With the new TerraMaster T6-423, the Chinese house has decided to turn the page with a new operating system that represents a decisive step forward and a new look that permeates the entire small business line and which we hope will also reach the consumer.
In short, a decisive change that maintains the excellent price-performance ratio typical of the brand.
In the NAS market, TerraMaster is a company that we can define as an “outsider”, that is, a name among the most probable that, however, can suddenly undermine others.
The brand has grown a lot in recent years, both from a software and hardware point of view, always showing an impressive build quality, which, together with the TerraMaster T6-423, adds a new, more interesting look.
Separating from previously reviewed models, such as the TerraMaster F2-422 or TerraMaster F2-210, which, albeit in a different price and operating range, offered a more spartan appearance, are quite large and here you can breathe certainly more ambitious air.
inside the car body
The box is a bit anonymous, we admit, but inside, in addition to the actual NAS, there is a series of useful accessories and shouldn’t be taken for granted.
It starts with an external power supply, the dimensions are significant, an Ethernet cable, two internal screw bags and a relative screwdriver (TerraMaster is the only brand that gets it in by default) and a pair of vibration feet, which we’ll be back soon.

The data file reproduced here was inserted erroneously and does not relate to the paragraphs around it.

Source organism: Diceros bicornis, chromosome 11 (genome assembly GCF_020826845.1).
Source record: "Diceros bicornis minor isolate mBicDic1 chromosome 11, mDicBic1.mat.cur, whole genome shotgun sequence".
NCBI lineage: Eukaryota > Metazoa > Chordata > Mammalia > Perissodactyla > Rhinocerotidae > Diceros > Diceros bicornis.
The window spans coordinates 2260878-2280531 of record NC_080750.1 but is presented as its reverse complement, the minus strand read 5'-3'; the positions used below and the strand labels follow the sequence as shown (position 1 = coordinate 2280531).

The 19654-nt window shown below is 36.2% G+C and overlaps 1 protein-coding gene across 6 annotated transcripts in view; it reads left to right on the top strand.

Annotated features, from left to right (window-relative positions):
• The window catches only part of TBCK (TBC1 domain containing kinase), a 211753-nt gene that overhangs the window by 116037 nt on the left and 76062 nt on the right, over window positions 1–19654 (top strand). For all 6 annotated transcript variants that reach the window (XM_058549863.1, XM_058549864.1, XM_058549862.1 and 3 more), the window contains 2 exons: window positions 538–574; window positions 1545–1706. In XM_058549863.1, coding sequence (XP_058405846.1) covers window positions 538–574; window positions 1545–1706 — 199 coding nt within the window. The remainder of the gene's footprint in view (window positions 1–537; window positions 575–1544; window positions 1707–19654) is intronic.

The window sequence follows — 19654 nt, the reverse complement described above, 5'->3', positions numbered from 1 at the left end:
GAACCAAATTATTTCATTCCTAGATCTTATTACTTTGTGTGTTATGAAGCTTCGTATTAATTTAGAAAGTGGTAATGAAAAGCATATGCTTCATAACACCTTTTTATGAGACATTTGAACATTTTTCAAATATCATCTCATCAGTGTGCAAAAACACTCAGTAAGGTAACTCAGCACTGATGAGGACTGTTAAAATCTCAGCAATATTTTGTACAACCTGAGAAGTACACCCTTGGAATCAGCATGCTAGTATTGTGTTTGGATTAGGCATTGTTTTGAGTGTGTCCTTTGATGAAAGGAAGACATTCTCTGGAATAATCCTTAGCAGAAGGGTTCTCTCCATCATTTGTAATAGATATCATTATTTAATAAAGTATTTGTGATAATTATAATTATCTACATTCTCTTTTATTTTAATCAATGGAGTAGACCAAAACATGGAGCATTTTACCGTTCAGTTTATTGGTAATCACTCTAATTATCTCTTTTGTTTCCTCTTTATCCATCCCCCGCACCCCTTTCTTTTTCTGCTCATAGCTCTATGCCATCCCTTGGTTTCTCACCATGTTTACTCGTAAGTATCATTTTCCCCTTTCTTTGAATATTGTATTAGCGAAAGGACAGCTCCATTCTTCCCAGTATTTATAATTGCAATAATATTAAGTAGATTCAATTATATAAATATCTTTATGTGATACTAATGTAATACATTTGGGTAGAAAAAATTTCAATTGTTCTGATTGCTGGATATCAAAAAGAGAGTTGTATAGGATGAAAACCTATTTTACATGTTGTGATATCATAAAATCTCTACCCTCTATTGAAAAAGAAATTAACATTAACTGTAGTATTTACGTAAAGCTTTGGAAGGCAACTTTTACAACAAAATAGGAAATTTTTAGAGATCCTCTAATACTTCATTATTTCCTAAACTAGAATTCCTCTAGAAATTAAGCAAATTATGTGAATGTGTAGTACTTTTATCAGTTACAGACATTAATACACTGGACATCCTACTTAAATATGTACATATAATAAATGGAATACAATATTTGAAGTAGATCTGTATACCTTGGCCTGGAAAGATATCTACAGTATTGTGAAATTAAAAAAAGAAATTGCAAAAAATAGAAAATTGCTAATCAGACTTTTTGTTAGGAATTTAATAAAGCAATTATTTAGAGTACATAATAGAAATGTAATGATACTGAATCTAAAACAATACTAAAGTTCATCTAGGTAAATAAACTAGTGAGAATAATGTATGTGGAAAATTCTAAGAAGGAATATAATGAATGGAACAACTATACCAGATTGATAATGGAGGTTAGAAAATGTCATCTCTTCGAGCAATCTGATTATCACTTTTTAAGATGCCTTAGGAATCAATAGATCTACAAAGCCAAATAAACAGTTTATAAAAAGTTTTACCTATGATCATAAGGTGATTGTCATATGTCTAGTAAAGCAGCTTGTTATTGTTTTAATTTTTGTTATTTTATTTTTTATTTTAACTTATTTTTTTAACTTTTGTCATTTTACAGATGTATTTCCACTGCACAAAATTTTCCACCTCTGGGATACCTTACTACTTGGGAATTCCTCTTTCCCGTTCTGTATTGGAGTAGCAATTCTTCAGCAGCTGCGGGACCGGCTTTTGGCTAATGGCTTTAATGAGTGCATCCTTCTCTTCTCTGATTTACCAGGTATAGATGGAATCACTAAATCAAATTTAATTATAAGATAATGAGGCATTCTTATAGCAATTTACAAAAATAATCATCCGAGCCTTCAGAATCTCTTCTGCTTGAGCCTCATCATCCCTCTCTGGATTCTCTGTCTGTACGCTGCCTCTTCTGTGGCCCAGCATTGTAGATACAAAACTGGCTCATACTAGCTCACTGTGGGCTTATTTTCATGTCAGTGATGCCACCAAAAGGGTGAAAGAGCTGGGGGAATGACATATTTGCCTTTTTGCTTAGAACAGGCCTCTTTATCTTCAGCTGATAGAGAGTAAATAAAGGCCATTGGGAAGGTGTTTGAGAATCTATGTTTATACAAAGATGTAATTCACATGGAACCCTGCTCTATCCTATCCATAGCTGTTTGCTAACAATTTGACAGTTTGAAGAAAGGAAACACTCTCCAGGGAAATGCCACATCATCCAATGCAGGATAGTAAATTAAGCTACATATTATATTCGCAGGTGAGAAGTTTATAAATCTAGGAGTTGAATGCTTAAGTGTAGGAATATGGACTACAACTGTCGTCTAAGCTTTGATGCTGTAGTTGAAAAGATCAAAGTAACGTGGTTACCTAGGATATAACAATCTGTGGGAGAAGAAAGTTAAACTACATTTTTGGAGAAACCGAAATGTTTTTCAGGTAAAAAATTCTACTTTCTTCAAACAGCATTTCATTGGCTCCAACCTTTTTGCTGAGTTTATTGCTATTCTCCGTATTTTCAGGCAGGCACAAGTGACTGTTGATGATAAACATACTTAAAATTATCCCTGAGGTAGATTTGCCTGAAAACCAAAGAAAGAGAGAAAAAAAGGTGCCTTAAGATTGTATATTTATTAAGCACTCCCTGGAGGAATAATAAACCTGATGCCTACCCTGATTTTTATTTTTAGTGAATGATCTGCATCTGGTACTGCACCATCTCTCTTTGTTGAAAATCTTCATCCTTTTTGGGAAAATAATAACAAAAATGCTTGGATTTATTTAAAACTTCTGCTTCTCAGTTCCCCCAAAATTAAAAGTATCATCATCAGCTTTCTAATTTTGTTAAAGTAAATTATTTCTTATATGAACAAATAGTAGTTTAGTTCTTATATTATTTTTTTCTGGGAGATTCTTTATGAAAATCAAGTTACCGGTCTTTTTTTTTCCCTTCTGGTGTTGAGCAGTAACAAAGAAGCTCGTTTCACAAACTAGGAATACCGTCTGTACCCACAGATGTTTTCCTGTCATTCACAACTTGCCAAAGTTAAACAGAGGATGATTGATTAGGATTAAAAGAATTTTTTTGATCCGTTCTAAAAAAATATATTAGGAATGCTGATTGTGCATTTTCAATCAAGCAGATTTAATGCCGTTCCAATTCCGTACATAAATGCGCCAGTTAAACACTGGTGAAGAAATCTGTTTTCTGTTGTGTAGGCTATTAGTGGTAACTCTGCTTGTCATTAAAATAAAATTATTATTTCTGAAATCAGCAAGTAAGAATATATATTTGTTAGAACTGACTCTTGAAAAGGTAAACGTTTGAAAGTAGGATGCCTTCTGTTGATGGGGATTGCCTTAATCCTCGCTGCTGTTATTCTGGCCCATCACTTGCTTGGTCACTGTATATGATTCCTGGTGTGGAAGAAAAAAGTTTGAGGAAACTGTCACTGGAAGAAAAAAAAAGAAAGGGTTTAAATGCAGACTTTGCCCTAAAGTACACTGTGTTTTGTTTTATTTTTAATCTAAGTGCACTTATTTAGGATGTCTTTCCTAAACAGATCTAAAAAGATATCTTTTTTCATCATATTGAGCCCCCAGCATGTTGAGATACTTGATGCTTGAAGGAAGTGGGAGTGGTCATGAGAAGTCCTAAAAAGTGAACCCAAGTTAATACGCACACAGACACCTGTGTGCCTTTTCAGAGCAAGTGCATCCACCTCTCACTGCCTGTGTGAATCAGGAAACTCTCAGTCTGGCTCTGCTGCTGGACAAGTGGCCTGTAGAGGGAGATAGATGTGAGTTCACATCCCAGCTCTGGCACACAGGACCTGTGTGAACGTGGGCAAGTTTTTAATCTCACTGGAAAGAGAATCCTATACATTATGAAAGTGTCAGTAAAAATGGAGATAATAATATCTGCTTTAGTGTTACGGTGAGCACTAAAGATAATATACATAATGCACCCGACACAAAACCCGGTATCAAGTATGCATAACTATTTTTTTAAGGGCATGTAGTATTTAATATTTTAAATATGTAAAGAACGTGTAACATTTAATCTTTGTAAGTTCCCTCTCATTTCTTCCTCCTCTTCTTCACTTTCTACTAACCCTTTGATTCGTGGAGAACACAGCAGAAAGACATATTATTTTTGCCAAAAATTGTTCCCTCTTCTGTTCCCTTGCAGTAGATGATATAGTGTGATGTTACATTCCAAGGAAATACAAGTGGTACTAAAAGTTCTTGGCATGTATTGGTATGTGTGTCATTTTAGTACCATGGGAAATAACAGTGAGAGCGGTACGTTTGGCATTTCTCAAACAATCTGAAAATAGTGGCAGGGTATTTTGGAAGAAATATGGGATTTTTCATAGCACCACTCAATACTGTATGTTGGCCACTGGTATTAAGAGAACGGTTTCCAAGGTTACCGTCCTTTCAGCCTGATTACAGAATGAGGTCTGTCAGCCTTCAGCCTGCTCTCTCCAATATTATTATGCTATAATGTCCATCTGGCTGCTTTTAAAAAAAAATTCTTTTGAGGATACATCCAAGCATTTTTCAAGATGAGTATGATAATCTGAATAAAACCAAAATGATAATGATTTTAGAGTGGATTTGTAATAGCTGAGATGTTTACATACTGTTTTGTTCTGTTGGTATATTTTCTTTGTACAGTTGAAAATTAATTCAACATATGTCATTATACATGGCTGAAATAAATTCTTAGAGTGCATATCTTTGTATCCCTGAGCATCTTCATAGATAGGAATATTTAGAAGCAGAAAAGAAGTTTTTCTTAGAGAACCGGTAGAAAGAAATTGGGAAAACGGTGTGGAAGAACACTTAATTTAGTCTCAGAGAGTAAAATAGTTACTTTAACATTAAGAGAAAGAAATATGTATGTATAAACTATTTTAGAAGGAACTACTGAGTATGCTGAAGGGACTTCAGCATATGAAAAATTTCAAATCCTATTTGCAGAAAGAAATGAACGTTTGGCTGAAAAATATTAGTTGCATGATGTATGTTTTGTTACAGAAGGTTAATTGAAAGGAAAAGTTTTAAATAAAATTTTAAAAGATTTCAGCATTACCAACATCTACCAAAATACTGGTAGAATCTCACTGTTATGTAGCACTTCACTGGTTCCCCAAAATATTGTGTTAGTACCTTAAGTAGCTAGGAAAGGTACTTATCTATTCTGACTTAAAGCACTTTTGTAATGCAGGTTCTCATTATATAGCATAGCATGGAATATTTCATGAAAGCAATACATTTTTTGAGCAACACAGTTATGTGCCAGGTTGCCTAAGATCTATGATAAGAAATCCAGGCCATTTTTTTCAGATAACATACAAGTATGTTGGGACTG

This is achieved entirely in metal, apart from some black plastic inserts on the front, where the logo is placed on each sled.
There are no USB ports on the front (unfortunate) but on the back there are two (USB-A 3.0 Gen2) ports as well as two Ethernet (RJ-45 2.5GbE) ports, one HDMI port, and two large cooling fans.
Temperature management has been taken very seriously, to the point that there are air vents on both the top and the bottom: the top, by simply unscrewing two small screws near the fans, the hooks are easily unscrewed by opening the additional RAM and NVME meter cabinets With M.2 connectors, which thus remain protected when in use.
The gem should be noted: the NAS can be placed both horizontally and vertically, without problems (since the logo appears in both directions). Four feet of silicone rubber were attached to the support and to reduce the vibration of the 3.5″ discs, but another four feet remain inside the box to fit in the wide part, if we put the NAS horizontally.
After opening the top and inserting the NVMe SSD, we shut down the NAS and devoted ourselves to loading discs onto the front skis.
These six open via a front hook, right next to the brand and once extracted, the slide allows the discs to be mounted using the provided screws, split by mechanical discs or SSDs.
Slides show a front LED to indicate which is active and which is empty: There are no front covers, and the slides are visible, which is normal for a product designed specifically for the office.
The total amount supported by the 6-sled model subject in this test (but there are two others with 9 and 12 skates) is 120 TB, which corresponds to 6 drives of 20 TB each (like this one) but the NAS supports even mixed load, as In our case, for mechanical disks and hard disks.
Once done, we put the NAS online and defined it through the MyNet app and through Safari we proceeded with the actual configuration, which is very simple and even those who fast on concepts can get to the end of the process, albeit its foundation RAID theories must be in place, at least for a better choice destination.
It is clear in this case that NAS allows the use of different RAID methods for creating disks, including the interesting TRAID, a proprietary TerraMaster system, similar to RAID 5 but less demanding in redundancy.